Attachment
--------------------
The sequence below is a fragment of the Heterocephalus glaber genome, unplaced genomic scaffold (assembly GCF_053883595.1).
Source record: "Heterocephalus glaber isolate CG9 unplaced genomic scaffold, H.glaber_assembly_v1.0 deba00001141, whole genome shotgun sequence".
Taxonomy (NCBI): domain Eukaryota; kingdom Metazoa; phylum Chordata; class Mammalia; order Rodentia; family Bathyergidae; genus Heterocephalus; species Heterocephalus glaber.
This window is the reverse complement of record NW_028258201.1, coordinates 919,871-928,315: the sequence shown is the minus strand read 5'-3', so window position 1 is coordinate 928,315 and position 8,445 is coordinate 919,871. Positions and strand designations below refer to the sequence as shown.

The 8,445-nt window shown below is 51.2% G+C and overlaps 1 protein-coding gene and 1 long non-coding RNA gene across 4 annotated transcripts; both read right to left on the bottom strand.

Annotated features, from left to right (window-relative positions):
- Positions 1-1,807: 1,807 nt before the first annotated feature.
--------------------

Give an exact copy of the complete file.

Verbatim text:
The sequence below is a fragment of the Heterocephalus glaber genome, unplaced genomic scaffold (assembly GCF_053883595.1).
Source record: "Heterocephalus glaber isolate CG9 unplaced genomic scaffold, H.glaber_assembly_v1.0 deba00001141, whole genome shotgun sequence".
Taxonomy (NCBI): domain Eukaryota; kingdom Metazoa; phylum Chordata; class Mammalia; order Rodentia; family Bathyergidae; genus Heterocephalus; species Heterocephalus glaber.
This window is the reverse complement of record NW_028258201.1, coordinates 919,871-928,315: the sequence shown is the minus strand read 5'-3', so window position 1 is coordinate 928,315 and position 8,445 is coordinate 919,871. Positions and strand designations below refer to the sequence as shown.

The 8,445-nt window shown below is 51.2% G+C and overlaps 1 protein-coding gene and 1 long non-coding RNA gene across 4 annotated transcripts; both read right to left on the bottom strand.

Annotated features, from left to right (window-relative positions):
- Positions 1-1,807: 1,807 nt before the first annotated feature.